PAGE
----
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JOHNSON VS. BERRY: Johnson has developed into one of college basketball’s best defenders, a player who can guard on the perimeter and isn’t afraid to mix it up against bigger players. Weber’s Davion Berry, a 6-foot-4 senior swingman, finished third in the conference with 19.1 points per game and fifth with 4.0 assists.

NEW EXPERIENCE: Rahe has been to the NCAA tournament before, but none of his players have; Weber State is making its first NCAA tournament appearance since 2006-07, when it lost to UCLA in the first round. Instead of limiting his players’ access to phone calls, social media and TV as some coaches might, Rahe wants them to have the full experience of playing in the NCAA tournament and enjoy the process so they know what to expect if they get back.

ARIZONA IN THE WEST: As the No. 1 seed in the West Region, Arizona earned the advantage of playing close to home. For them, it could be a huge advantage. Wildcats fans travel well to begin with - they overwhelmed the MGM Grand Garden Arena for the Pac-12 tournament - and will have a short trip with the first two rounds in San Diego. Get through this weekend and Arizona will play just up the coast in Anaheim, where the crowds will figure to be just as big.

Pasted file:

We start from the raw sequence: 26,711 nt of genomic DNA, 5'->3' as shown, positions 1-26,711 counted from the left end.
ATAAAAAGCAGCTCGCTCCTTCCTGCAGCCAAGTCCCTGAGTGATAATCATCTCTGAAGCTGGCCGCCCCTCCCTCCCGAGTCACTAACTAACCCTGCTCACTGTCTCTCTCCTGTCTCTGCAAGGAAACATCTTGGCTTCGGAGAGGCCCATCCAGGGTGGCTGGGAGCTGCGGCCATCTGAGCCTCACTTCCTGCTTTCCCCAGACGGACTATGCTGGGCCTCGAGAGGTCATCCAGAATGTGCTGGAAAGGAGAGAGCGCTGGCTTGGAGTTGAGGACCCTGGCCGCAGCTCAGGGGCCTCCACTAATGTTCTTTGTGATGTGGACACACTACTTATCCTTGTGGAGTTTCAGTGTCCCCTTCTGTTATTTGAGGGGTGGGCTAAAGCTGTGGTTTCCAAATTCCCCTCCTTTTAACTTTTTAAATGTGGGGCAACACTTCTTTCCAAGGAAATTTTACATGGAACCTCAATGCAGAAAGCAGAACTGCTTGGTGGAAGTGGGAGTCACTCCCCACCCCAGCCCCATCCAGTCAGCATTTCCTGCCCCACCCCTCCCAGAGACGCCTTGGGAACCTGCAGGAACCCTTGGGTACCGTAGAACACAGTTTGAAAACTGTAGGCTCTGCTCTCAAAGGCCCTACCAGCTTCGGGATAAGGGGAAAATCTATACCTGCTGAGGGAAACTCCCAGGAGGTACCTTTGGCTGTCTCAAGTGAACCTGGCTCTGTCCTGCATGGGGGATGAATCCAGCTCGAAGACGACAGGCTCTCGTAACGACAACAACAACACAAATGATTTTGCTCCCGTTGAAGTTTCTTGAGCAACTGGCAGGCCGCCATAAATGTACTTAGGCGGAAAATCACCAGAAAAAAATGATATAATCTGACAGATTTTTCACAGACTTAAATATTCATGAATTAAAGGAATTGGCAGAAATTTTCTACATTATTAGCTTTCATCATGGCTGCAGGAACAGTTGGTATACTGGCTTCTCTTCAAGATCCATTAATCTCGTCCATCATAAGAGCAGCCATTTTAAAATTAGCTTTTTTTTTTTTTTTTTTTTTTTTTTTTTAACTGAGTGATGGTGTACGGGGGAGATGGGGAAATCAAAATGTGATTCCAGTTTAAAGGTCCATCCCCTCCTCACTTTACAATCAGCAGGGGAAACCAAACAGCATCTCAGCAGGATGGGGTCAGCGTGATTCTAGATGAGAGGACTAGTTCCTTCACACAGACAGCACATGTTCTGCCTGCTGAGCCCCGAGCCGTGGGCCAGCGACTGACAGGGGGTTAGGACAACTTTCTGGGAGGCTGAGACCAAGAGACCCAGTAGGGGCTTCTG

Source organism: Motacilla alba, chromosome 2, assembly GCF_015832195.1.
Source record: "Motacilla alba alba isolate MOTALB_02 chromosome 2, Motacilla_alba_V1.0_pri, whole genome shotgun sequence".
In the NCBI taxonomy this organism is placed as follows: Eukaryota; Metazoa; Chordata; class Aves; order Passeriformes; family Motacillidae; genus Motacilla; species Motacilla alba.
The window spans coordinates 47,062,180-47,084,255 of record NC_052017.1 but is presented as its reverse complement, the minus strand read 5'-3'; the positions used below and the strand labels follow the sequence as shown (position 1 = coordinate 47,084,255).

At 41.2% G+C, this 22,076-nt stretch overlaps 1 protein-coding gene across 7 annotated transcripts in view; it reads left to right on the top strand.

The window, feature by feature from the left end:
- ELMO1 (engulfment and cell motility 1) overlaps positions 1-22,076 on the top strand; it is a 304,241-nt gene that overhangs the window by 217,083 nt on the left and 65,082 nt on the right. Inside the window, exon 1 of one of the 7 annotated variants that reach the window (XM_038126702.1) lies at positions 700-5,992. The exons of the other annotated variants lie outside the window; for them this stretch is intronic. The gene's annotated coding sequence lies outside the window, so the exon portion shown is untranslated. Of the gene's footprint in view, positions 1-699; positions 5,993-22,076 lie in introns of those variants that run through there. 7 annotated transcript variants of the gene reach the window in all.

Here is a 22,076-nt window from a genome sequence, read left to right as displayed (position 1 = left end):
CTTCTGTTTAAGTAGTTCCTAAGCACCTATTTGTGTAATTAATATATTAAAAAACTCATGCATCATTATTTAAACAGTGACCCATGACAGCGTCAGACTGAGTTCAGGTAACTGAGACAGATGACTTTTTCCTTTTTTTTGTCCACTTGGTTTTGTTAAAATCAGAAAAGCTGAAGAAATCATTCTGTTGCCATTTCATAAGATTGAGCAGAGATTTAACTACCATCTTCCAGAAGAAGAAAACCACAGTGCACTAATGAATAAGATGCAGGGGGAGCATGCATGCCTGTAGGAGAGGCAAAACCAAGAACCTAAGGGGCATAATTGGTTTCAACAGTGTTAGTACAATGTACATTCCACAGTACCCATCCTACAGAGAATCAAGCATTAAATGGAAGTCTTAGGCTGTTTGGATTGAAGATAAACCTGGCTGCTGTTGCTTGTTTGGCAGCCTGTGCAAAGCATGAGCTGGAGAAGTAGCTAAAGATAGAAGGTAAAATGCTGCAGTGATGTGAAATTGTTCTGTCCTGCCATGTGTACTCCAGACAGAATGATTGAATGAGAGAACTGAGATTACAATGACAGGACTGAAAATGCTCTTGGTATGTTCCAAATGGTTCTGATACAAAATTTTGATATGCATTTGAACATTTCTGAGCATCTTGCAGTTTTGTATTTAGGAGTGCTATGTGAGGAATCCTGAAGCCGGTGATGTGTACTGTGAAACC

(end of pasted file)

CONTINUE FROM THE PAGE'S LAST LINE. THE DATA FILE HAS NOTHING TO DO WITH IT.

EYE ON GORDON: This will be the first and possibly last NCAA tournament for Arizona forward Aaron Gordon. The talented freshman was a huge recruit for Miller and had a solid first season in the desert, but is expected to leave Tucson for the NBA once it’s over. Gordon averaged 12.1 points and 7.8 rebounds per game during the regular season.

UPSET HISTORY: Though they are longshots to take down Arizona, the Weber State Wildcats have a few wins over big-name programs on the resume in the NCAA tournament. Weber State beat Michigan State in 1995 before losing to Georgetown and in ‘99, took down mighty North Carolina as a No. 14 seed in one of the NCAA tournament’s biggest upsets to that point.